By Anna Drozdowski, January 28, 2013
The “wrecking” is starting. For the next three hours Big Dance Theater (Annie-B Parson and Paul Lazar) will take their Edward Scissorhands to Susan Rethorst’s choreography—using it as a base for whatever topiary they’ll wind up with. At least this is my understanding of a wrecking--there is already a whole “thing” and you reshape it into something made of the same material but organized differently.
Susan describes the wrecking process, to us, as useful “after I’d been working for a while, after I’d been invested in the process.” Where is the point that a choreographer gets invested in a work? This differs per person and per practice; similarly too with performers, who learn and repeat and toss out on a regular basis amidst a sea of investment. My second question, then, in trying to locate investment, is where does the work begin? This is, at the moment, something of a hot topic about how you arrive at a performance—where the first moment of the dance starts (before or after programs, connected to the postcard, to the performer you know, to the festival that tells you such and such…). I resolve to hold onto these questions for the afternoon.
“We’re trying to just treat it as a rehearsal,” Susan says, and the dancers smile knowingly, because anytime there is someone in the room, it is clearly not “just a rehearsal.” There are thirty people who have come to the Fidget space to see this process. Mostly free from pomp, it is Rethorst’s invite to give her a different perspective on familiar material. There is a little bit of introduction, but basically they get to work and ignore the rest of the room.
There is a lot of watching happening as the draft unfolds in front of us. Audience watching performers who are watching each other and watching us back. As if the dancers were making line drawings of themselves they trace the various objects and people in the space. There are so many surfaces, so much intentional horizon and planes of architecture that are made with natural materials—both bodies and trees.
Rethorst started working on 208 East Broadway in her NY apartment, and the furniture is woggly and fragile with women perched on top and underneath, consistently encouraging it into new configurations. A pregnant pause and simultaneous stillness punctures the pace, which until then has been a little slow. Not bad slow, just intentional. Not boring slow, just focused, and this break gives me a minute to question the action.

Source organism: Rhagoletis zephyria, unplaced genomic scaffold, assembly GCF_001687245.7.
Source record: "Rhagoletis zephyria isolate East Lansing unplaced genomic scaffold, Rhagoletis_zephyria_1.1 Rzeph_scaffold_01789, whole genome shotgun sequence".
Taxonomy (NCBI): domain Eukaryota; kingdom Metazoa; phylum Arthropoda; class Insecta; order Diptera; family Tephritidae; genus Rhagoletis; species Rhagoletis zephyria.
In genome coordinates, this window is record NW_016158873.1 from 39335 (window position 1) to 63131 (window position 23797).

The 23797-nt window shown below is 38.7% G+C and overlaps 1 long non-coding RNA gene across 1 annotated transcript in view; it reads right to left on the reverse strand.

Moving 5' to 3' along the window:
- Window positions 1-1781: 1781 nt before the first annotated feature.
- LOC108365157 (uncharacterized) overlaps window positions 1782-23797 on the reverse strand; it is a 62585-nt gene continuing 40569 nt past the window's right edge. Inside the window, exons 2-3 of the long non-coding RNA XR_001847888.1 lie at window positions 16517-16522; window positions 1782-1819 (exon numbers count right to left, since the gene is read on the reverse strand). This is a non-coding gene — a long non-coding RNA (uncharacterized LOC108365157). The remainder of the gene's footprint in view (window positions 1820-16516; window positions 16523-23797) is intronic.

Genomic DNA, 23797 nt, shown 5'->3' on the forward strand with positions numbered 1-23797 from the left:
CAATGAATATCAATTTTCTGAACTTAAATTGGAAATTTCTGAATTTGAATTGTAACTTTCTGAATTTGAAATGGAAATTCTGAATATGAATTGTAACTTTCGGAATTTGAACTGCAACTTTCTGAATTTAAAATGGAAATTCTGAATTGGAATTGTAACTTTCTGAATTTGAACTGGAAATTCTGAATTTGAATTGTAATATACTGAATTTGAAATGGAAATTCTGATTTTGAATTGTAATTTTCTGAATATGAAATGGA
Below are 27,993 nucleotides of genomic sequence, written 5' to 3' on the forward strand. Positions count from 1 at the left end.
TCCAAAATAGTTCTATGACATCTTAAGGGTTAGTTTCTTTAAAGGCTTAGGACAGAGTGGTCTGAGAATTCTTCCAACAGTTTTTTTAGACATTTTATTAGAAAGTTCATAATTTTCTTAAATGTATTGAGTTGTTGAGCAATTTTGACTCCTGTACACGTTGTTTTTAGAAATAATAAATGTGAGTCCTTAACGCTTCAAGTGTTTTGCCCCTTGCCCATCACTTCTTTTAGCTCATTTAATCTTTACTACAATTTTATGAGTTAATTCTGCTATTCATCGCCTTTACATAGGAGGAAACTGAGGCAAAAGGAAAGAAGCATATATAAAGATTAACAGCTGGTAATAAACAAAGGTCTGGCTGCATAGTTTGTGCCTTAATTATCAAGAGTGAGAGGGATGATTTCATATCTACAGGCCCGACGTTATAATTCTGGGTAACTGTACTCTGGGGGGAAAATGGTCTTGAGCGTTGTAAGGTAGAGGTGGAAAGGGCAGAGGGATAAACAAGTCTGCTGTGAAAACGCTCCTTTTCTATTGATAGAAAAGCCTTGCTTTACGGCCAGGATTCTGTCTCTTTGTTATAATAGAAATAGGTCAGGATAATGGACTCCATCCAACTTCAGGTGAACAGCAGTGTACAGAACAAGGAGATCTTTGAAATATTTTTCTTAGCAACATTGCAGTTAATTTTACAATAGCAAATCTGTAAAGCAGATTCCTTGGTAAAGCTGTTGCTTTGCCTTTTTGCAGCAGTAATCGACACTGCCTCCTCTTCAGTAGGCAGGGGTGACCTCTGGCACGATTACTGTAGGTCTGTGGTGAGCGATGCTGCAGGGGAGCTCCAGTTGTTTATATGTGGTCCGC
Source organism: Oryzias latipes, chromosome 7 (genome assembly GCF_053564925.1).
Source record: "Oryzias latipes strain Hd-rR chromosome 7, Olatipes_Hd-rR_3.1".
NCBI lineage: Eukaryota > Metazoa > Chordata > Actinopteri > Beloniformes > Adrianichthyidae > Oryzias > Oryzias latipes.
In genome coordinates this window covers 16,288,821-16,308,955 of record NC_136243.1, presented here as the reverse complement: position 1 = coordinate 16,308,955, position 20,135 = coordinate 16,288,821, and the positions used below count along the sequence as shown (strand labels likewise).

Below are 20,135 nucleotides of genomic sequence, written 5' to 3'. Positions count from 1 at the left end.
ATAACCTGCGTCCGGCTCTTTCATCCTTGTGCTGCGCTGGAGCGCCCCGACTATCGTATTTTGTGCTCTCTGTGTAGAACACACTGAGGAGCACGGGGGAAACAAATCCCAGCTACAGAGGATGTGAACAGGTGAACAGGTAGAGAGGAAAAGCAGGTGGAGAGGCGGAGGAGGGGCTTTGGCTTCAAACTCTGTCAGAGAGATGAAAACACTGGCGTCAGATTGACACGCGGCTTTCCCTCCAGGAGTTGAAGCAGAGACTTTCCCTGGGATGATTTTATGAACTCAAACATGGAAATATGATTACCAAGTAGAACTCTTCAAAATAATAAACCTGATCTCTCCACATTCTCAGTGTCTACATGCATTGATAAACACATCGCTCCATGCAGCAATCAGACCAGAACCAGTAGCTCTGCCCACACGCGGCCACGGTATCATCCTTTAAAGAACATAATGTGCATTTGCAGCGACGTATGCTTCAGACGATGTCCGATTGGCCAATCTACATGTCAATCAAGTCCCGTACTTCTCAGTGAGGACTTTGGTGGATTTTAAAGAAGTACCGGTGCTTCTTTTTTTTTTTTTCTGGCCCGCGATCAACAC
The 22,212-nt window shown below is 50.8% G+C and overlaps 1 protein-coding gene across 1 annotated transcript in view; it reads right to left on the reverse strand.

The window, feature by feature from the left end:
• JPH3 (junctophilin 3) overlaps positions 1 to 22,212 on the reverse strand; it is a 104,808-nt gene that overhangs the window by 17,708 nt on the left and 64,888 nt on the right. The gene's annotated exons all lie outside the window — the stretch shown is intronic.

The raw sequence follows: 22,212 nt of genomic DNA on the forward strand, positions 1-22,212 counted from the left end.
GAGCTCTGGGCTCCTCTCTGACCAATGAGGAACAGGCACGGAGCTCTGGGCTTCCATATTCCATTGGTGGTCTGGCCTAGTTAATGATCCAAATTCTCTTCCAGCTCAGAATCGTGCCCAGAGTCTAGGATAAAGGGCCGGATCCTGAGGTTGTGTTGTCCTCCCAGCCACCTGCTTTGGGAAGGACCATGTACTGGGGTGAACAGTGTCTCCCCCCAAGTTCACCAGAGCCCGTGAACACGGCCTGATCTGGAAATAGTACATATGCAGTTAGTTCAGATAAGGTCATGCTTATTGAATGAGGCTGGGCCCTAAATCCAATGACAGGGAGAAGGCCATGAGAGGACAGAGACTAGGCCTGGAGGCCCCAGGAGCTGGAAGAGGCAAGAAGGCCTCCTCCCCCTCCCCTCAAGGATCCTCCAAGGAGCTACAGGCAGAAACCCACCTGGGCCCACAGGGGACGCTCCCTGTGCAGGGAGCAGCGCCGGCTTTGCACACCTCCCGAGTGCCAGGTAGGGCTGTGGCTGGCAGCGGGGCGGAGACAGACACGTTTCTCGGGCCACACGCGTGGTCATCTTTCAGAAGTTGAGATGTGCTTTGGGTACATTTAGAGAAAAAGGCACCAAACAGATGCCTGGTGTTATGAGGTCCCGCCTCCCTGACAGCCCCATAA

First of all, who has an apartment in Manhattan where you can have dinner for eight at the dining room table? Secondly, when is this piece going to end its ever-changing life so that I can try to buy all this Danish design?
I imagine this is what people assume that dancers do all day long in their homes, perch and contort and lie around. In this dance, the choreography of manipulation and use of object in an unintended way opens up questions about artful
arrangement of forms of all sorts—people included—in an expansive definition of choreographer. I identify “futon” and know what a futon does, I see “dancer” and have some presumptions about what might come. Rethorst, however, consistently shows us that our preconceived notions about “futon” and “dancer” are simply that—notions that get in the way of a keener way of seeing the possibilities and poetry in these forms.
We’ve recently seen, in Philadelphia, a slew of movement-based performances that address the trappings of home-space. Most recently 1812’s Dave and Aaron Go to Work demonstrated the clowny confines of a too-small domestic life. Headlong’s more. employed the glorious mundane; their living room built up for habitation and observation, then re-purposed into a desolate heap of architecture that absorbed a performer. Above, under, in between, Willi Dorner’s latitudinal pass of a dance, focused on tightly timed construction and transformation with aspirations of Rube Goldberg. There are a host of dances, harkening back to Kurt Jooss and his Green Table, that put this object onstage—reminding the audience that dance is very much part of our everyday.